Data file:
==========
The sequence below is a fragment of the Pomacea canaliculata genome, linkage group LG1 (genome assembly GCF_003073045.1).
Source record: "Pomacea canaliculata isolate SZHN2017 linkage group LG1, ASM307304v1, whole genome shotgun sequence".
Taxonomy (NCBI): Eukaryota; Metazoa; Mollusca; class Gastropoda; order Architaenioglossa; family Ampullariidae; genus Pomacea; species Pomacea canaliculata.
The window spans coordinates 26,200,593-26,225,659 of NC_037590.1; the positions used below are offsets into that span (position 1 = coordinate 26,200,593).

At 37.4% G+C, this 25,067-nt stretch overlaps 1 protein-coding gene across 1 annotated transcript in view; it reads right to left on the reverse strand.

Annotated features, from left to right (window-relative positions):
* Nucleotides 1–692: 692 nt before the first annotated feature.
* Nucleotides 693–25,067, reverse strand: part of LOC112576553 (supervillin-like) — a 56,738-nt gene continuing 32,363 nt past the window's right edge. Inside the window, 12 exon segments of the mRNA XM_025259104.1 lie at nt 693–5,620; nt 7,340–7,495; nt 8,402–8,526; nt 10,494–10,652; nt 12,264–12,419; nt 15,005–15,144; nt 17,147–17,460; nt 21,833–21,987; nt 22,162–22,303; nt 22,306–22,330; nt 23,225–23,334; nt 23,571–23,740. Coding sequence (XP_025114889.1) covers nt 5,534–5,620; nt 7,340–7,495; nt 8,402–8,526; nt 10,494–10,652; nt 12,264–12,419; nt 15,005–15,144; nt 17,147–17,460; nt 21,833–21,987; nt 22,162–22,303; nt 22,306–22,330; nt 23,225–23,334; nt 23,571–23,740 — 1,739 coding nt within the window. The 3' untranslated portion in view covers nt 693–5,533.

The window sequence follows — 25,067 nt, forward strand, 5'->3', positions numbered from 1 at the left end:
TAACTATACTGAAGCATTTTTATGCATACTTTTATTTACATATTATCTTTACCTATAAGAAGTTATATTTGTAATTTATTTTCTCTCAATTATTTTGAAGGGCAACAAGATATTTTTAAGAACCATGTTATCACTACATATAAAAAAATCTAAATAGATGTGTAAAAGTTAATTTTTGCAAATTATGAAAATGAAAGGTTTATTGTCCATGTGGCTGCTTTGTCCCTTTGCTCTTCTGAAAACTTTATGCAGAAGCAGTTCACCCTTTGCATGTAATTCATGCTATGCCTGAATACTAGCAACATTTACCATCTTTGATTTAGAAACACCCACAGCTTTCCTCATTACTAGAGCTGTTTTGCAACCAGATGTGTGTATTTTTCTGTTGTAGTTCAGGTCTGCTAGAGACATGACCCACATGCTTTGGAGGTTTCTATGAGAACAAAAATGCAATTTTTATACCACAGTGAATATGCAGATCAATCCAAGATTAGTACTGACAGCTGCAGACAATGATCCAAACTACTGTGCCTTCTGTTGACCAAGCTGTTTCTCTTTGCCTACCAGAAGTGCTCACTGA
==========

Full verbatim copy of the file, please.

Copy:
The sequence below is a fragment of the Pomacea canaliculata genome, linkage group LG1 (genome assembly GCF_003073045.1).
Source record: "Pomacea canaliculata isolate SZHN2017 linkage group LG1, ASM307304v1, whole genome shotgun sequence".
Taxonomy (NCBI): Eukaryota; Metazoa; Mollusca; class Gastropoda; order Architaenioglossa; family Ampullariidae; genus Pomacea; species Pomacea canaliculata.
The window spans coordinates 26,200,593-26,225,659 of NC_037590.1; the positions used below are offsets into that span (position 1 = coordinate 26,200,593).

At 37.4% G+C, this 25,067-nt stretch overlaps 1 protein-coding gene across 1 annotated transcript in view; it reads right to left on the reverse strand.

Annotated features, from left to right (window-relative positions):
* Nucleotides 1–692: 692 nt before the first annotated feature.
* Nucleotides 693–25,067, reverse strand: part of LOC112576553 (supervillin-like) — a 56,738-nt gene continuing 32,363 nt past the window's right edge. Inside the window, 12 exon segments of the mRNA XM_025259104.1 lie at nt 693–5,620; nt 7,340–7,495; nt 8,402–8,526; nt 10,494–10,652; nt 12,264–12,419; nt 15,005–15,144; nt 17,147–17,460; nt 21,833–21,987; nt 22,162–22,303; nt 22,306–22,330; nt 23,225–23,334; nt 23,571–23,740. Coding sequence (XP_025114889.1) covers nt 5,534–5,620; nt 7,340–7,495; nt 8,402–8,526; nt 10,494–10,652; nt 12,264–12,419; nt 15,005–15,144; nt 17,147–17,460; nt 21,833–21,987; nt 22,162–22,303; nt 22,306–22,330; nt 23,225–23,334; nt 23,571–23,740 — 1,739 coding nt within the window. The 3' untranslated portion in view covers nt 693–5,533.

The window sequence follows — 25,067 nt, forward strand, 5'->3', positions numbered from 1 at the left end:
TAACTATACTGAAGCATTTTTATGCATACTTTTATTTACATATTATCTTTACCTATAAGAAGTTATATTTGTAATTTATTTTCTCTCAATTATTTTGAAGGGCAACAAGATATTTTTAAGAACCATGTTATCACTACATATAAAAAAATCTAAATAGATGTGTAAAAGTTAATTTTTGCAAATTATGAAAATGAAAGGTTTATTGTCCATGTGGCTGCTTTGTCCCTTTGCTCTTCTGAAAACTTTATGCAGAAGCAGTTCACCCTTTGCATGTAATTCATGCTATGCCTGAATACTAGCAACATTTACCATCTTTGATTTAGAAACACCCACAGCTTTCCTCATTACTAGAGCTGTTTTGCAACCAGATGTGTGTATTTTTCTGTTGTAGTTCAGGTCTGCTAGAGACATGACCCACATGCTTTGGAGGTTTCTATGAGAACAAAAATGCAATTTTTATACCACAGTGAATATGCAGATCAATCCAAGATTAGTACTGACAGCTGCAGACAATGATCCAAACTACTGTGCCTTCTGTTGACCAAGCTGTTTCTCTTTGCCTACCAGAAGTGCTCACTGA